OpenPGP Message Format
RFC 4880

Approval announcement
Draft of message to be sent after approval:

From: The IESG <iesg-secretary@ietf.org>
To: IETF-Announce <ietf-announce@ietf.org>
Cc: Internet Architecture Board <iab@iab.org>,
    RFC Editor <rfc-editor@rfc-editor.org>, 
    openpgp mailing list <ietf-openpgp@imc.org>, 
    openpgp chair <openpgp-chairs@tools.ietf.org>
Subject: Protocol Action: 'OpenPGP Message Format' to Proposed 
         Standard 

The IESG has approved the following document:

- 'OpenPGP Message Format '
   <draft-ietf-openpgp-rfc2440bis-23.txt> as a Proposed Standard

This document is the product of the An Open Specification for Pretty Good 
Privacy Working Group. 

The IESG contact persons are Sam Hartman and Tim Polk.

A URL of this Internet-Draft is:
http://www.ietf.org/internet-drafts/draft-ietf-openpgp-rfc2440bis-23.txt

Technical Summary

    OpenPGP software uses a combination of strong public-key and
    symmetric cryptography to provide security services for electronic
    communications and data storage. These services include
    confidentiality, key management, authentication, and digital
    signatures. This document specifies the message formats used in
    OpenPGP.  This document is an update to RFC 2440 based on
   implementation experience and advances in the field. 

Working Group Summary

    The OpenPGP working group had consensus to advance this document
    as a proposed standard.

Protocol Quality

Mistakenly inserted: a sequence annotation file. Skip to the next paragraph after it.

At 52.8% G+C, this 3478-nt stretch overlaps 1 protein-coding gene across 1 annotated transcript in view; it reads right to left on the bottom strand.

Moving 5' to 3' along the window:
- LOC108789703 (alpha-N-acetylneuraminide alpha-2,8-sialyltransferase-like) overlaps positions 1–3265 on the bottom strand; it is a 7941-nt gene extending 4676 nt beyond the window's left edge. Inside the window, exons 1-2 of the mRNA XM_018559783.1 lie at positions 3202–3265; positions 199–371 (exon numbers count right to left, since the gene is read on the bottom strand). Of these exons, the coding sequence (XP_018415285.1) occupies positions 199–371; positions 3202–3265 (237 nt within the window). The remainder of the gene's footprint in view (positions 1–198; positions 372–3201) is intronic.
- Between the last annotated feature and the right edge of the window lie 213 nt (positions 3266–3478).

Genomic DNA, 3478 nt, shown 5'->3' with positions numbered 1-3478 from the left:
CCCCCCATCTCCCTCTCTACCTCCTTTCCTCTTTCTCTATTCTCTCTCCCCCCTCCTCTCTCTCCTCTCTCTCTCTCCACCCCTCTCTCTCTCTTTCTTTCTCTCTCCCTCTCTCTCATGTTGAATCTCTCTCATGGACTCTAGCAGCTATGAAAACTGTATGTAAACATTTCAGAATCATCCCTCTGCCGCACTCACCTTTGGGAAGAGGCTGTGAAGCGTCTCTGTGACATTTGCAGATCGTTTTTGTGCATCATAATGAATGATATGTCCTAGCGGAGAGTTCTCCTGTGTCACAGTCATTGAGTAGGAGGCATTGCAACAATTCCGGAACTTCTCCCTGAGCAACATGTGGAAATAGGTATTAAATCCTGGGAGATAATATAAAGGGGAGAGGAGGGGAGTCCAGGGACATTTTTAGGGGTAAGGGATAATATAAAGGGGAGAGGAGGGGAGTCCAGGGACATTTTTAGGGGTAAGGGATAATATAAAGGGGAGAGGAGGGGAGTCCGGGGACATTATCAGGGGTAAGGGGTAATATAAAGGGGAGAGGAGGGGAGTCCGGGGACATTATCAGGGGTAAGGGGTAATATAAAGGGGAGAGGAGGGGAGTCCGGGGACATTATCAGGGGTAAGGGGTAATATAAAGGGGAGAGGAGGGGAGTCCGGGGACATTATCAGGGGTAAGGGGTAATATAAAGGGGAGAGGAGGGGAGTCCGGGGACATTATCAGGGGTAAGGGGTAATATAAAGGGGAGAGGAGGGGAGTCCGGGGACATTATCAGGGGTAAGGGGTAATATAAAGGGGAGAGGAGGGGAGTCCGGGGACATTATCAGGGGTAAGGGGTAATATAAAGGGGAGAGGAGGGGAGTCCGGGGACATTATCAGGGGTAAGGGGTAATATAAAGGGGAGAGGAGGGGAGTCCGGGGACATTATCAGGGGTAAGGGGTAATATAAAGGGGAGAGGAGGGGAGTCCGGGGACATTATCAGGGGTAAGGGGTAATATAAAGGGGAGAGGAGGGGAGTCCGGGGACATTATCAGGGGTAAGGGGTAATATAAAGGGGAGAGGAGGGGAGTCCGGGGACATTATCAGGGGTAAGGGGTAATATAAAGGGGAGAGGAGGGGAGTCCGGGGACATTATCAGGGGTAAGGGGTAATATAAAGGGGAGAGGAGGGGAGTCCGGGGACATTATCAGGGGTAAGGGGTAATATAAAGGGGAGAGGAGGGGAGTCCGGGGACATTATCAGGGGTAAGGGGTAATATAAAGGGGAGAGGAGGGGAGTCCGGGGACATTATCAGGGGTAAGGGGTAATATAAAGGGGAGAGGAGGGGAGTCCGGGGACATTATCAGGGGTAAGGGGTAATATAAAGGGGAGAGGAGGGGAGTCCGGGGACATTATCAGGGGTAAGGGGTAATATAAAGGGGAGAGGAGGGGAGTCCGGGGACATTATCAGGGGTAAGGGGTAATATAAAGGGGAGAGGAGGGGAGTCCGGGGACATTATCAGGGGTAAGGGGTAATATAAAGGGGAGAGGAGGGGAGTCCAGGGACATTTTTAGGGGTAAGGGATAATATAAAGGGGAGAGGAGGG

This document was reviewed for the IESG by Sam Hartman.  The
    changes since RFC 2440 are of sufficient quality to be published as a
    proposed standard.

Note to RFC Editor

Please move the reference to RFC 1991 to an informative reference and
the reference to 1951 to a normative reference.
Add to the end of section 15:

* OpenPGP does not put limits on the size of RSA public keys. However,
  large keys are not necessarily good. Larger keys take more
  computation time to use, and this can quickly be unusable. Most
  OpenPGP implementations set an upper bound of 4096 bits in RSA
  public keys. Some have allowed 8K or 16K, which are large enough to
  have problems in many environments. If an implementation creates
  keys larger than 4096 bits, it will sacrifice interoperability with
  most other implementations.

* ASCII armor is an optional feature of OpenPGP. The OpenPGP working
  group strives for a minimal set of mandatory-to-implement features,
  and since there could be useful implementations that only use binary
  object formats, this is not a "MUST" feature for an
  implementation. For example, an implementation that is using OpenPGP
  as a mechanism for file signatures may find ASCII armor
  unnecessary. OpenPGP permits an implementation to declare what
  features it does and does not support, but ASCII armor is not one of
  these. Since most implementations allow binary and armored objects
  to be used indiscriminately, an implementation that does not
  implement ASCII armor may find itself with compatibility issues with
  general-purpose implementations. Moreover, implementations of
  OpenPGP-MIME [RFC3156] already have a requirement for ASCII armor so
  those implementations will necessarily have support.